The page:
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Anheuser-Busch working with rice farmers on water

Anheuser-Busch spends $5 billion on ag commodities and is vested in sustainably grown crops.

Kimberly Rogowski says Anheuser-Busch believes you can’t make a great beer without high quality agricultural ingredients, and, in today’s environment, that increasingly means with sustainably produced crops such as barley, hops and rice.

Rogowski, senior director of agronomy for the St. Louis, Mo.-based Anheuser-Busch, leads a team of 14 agronomists who work with farmers on those three crops in their five major growing regions across the United States.

“At Anheuser-Busch we recognize that sustainability isn’t just related to our business; it is our business,” said Rogowski, who spoke during the Rice Agricultural Sustainability Virtual Field Trip, one of a series of webinars produced by the University of Arkansas System Division of Agriculture.

“Aside from requiring the finest quality ingredients, a healthy environment is a key component in the brewing process to create the beers we all know and love. And our consumers are asking that these products are produced sustainably and contribute to the environmental efforts in their community.”

Over the last 10 years, Anheuser-Busch has spent more than $5 billion on agricultural commodities, she said. A portion of those have included rice processed at the company’s brewing facility in Jonesboro, Ark.

Sustainability Goals

In 2018, Anheuser-Busch announced a series of sustainability goals the company hopes to reach by 2025. They are designed the contribute to the United Nations development goals by building resilience, supply chains, productive communities and a healthy environment.

They were defined in such a way that they reflect those areas where we can have the biggest impact; where we have the size and scale to drive meaningful change in our industry and the world,” she said. “Our ambitious goals are focused in four main pillars: water stewardship; smart agriculture; renewable electricity and carbon reduction; and circular packaging.”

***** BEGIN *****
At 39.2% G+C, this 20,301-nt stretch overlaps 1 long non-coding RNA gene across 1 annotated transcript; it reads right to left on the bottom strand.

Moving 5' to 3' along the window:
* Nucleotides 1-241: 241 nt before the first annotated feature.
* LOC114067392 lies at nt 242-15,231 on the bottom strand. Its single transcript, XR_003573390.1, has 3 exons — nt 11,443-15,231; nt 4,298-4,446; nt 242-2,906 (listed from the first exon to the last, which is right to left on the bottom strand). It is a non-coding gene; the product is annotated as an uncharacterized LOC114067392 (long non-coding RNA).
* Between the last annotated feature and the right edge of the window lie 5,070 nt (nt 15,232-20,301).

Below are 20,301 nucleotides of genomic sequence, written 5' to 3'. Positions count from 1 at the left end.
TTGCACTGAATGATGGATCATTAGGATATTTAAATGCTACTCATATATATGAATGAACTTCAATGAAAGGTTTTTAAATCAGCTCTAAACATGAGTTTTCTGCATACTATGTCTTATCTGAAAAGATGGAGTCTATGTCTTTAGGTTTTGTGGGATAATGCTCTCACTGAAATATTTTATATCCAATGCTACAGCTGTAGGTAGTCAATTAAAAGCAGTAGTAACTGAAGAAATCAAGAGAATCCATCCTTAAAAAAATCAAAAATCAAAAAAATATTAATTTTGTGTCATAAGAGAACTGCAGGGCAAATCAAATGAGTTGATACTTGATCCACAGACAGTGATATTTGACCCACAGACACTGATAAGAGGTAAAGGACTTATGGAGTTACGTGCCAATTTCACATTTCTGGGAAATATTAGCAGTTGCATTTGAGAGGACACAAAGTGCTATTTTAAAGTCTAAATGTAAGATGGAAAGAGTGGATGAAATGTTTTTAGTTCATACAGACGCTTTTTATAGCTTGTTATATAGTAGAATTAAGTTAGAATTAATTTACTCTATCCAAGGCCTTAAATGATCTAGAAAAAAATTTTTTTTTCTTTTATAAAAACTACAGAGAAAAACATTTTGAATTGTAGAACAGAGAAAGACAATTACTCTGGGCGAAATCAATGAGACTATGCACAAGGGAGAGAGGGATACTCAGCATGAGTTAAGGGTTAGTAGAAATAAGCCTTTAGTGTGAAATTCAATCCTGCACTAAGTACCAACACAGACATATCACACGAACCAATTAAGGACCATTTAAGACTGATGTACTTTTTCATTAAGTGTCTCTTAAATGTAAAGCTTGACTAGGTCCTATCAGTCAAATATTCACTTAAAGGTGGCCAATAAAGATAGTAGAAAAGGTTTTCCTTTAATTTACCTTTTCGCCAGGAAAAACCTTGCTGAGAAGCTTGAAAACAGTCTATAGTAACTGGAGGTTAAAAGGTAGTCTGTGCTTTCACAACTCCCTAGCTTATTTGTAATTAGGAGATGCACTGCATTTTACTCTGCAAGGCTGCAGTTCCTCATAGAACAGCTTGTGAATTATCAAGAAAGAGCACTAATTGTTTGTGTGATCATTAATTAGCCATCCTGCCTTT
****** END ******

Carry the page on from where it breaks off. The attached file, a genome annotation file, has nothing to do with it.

On smart agriculture Anheuser-Busch’s goal has three key performance indicators that involve working with the growers of those agricultural ingredients. Those include insuring producers are skilled, connected, and financially empowered on the skilled front.

“We are working with Indigo Rice to use more sustainably produced rice,” she said, referring to the digital services company with offices in Memphis that is working to help farmers grow crops more sustainably. “In our second year of partnership, we’ve saved more than 2 billion gallons of water and reduced greenhouse gas emissions by more than 24%.

“We’re also partnering with land grant universities to advance research and continue to add new skills to our toolbox. Our flagship agricultural development program is Smart Barley, which is led by my agronomy team to help growers improve their productivity, profitability and natural resource efficiency.”

Arkansas Discovery Farm

Launched in 2013, Smart barley has collected field level data for more than 700 barley, rice and hop growers in the U S and 7,000 globally to help improve their farming practices. “The core of smart barley is to convert data into insights that lead to better yields, higher quality and decrease costs for our growers,” she noted.

Specifically, the Anheuser-Busch Foundation is partnering with the University of Arkansas on one of its Discovery Farms where agronomists are exploring ways to reduce water inputs and improve productivity in the rice growing regions.

“Taking a deeper look at the Discovery Farm, we partnered with the University's Division of Agriculture starting in 2020 with a goal of working with rice farmers to help them become more efficient in water use and to document continuous improvement towards sustainability, including profitability and natural resource conservation,” she said.

“The specific objectives we are working on together include studying the water use efficiency of four different approaches to water management, comparing the effect of these water management systems on runoff volume, as well as quality of runoff, comparing the various practices on soil, fertility and nutrient uptake, reviewing the economics and the return on investment of the different treatments and developing an educational program on sustainability for use by rice farmers.”

The project is more than simply collecting data, she said. “We're facilitating our growers to be proactive with their water management practices and be involved in finding solutions to measurably, improve water availability and quality.”

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